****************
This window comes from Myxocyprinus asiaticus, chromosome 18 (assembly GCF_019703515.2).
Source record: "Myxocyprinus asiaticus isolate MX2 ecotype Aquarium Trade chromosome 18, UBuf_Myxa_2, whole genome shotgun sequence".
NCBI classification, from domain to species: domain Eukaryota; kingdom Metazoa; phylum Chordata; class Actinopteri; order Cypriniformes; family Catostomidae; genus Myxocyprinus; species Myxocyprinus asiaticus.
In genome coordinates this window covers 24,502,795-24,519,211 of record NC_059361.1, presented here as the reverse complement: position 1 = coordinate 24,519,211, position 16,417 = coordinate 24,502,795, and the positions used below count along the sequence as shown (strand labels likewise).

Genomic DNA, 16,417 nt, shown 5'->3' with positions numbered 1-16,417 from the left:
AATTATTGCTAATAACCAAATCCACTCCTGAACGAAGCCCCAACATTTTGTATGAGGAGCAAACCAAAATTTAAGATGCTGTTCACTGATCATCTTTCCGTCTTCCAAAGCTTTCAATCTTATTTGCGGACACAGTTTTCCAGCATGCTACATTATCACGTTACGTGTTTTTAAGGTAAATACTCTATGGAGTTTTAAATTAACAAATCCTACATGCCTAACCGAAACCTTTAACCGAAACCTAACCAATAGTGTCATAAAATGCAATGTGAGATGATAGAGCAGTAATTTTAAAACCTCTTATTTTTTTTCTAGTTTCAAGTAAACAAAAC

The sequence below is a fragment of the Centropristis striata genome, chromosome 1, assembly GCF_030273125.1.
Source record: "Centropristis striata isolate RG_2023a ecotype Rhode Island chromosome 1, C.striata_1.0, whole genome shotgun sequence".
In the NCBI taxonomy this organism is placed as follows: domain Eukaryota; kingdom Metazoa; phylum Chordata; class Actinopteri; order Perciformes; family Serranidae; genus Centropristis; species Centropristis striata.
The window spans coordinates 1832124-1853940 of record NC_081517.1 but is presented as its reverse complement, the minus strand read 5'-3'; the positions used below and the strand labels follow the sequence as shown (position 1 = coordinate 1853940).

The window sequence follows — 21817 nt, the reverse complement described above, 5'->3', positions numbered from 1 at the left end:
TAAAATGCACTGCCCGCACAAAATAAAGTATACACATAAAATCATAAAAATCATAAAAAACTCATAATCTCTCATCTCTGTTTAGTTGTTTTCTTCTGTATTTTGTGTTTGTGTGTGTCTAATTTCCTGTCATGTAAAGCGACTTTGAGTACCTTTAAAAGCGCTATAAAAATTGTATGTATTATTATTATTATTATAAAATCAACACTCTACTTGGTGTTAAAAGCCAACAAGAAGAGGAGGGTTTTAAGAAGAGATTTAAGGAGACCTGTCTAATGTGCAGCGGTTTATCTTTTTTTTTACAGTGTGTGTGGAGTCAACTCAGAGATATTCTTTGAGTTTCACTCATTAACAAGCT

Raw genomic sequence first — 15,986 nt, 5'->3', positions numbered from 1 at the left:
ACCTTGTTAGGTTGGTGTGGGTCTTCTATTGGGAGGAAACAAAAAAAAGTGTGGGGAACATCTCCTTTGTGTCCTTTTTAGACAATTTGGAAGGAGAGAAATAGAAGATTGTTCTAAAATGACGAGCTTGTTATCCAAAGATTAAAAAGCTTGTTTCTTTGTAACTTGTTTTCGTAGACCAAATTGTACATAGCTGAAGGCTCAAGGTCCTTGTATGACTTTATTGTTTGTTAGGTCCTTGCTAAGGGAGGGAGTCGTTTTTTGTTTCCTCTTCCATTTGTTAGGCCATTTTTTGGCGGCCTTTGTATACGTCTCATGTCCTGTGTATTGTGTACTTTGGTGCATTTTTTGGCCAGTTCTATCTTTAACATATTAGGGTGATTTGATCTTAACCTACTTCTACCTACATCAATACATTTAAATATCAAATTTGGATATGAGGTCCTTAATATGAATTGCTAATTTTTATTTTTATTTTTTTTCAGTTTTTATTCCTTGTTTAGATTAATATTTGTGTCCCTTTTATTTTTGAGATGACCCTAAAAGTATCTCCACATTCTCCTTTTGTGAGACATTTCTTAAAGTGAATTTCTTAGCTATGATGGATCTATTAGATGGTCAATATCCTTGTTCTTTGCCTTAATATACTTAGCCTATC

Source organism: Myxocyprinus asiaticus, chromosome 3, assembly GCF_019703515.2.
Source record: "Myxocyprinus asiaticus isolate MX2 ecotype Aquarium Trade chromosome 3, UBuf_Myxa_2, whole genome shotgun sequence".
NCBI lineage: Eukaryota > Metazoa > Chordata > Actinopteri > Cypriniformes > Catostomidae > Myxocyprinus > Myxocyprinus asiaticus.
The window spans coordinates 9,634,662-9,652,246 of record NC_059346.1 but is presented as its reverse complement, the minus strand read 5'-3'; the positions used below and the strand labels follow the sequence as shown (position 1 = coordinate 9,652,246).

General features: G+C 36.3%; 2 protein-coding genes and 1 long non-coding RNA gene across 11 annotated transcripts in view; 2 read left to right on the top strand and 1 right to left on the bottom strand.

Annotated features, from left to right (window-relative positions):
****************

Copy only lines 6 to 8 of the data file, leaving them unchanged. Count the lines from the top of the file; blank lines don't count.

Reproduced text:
AATTATTGCTAATAACCAAATCCACTCCTGAACGAAGCCCCAACATTTTGTATGAGGAGCAAACCAAAATTTAAGATGCTGTTCACTGATCATCTTTCCGTCTTCCAAAGCTTTCAATCTTATTTGCGGACACAGTTTTCCAGCATGCTACATTATCACGTTACGTGTTTTTAAGGTAAATACTCTATGGAGTTTTAAATTAACAAATCCTACATGCCTAACCGAAACCTTTAACCGAAACCTAACCAATAGTGTCATAAAATGCAATGTGAGATGATAGAGCAGTAATTTTAAAACCTCTTATTTTTTTTCTAGTTTCAAGTAAACAAAAC

The sequence below is a fragment of the Centropristis striata genome, chromosome 1, assembly GCF_030273125.1.
Source record: "Centropristis striata isolate RG_2023a ecotype Rhode Island chromosome 1, C.striata_1.0, whole genome shotgun sequence".